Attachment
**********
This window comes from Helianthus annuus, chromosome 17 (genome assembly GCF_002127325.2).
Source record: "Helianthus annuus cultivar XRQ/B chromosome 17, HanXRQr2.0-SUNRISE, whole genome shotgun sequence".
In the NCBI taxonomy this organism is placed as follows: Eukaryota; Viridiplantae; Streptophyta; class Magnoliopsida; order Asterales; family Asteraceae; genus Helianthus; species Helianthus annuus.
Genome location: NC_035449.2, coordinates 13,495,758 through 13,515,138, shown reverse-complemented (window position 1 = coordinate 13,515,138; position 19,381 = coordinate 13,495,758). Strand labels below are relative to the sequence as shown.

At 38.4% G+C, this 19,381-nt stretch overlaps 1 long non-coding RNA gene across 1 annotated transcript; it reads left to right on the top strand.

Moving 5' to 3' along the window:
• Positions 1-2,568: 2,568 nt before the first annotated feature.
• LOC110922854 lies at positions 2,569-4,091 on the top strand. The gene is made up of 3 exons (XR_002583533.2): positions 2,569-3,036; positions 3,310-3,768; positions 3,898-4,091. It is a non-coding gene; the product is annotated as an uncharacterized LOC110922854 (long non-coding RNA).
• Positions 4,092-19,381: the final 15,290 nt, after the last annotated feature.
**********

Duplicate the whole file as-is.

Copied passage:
This window comes from Helianthus annuus, chromosome 17 (genome assembly GCF_002127325.2).
Source record: "Helianthus annuus cultivar XRQ/B chromosome 17, HanXRQr2.0-SUNRISE, whole genome shotgun sequence".
In the NCBI taxonomy this organism is placed as follows: Eukaryota; Viridiplantae; Streptophyta; class Magnoliopsida; order Asterales; family Asteraceae; genus Helianthus; species Helianthus annuus.
Genome location: NC_035449.2, coordinates 13,495,758 through 13,515,138, shown reverse-complemented (window position 1 = coordinate 13,515,138; position 19,381 = coordinate 13,495,758). Strand labels below are relative to the sequence as shown.

At 38.4% G+C, this 19,381-nt stretch overlaps 1 long non-coding RNA gene across 1 annotated transcript; it reads left to right on the top strand.

Moving 5' to 3' along the window:
• Positions 1-2,568: 2,568 nt before the first annotated feature.
• LOC110922854 lies at positions 2,569-4,091 on the top strand. The gene is made up of 3 exons (XR_002583533.2): positions 2,569-3,036; positions 3,310-3,768; positions 3,898-4,091. It is a non-coding gene; the product is annotated as an uncharacterized LOC110922854 (long non-coding RNA).
• Positions 4,092-19,381: the final 15,290 nt, after the last annotated feature.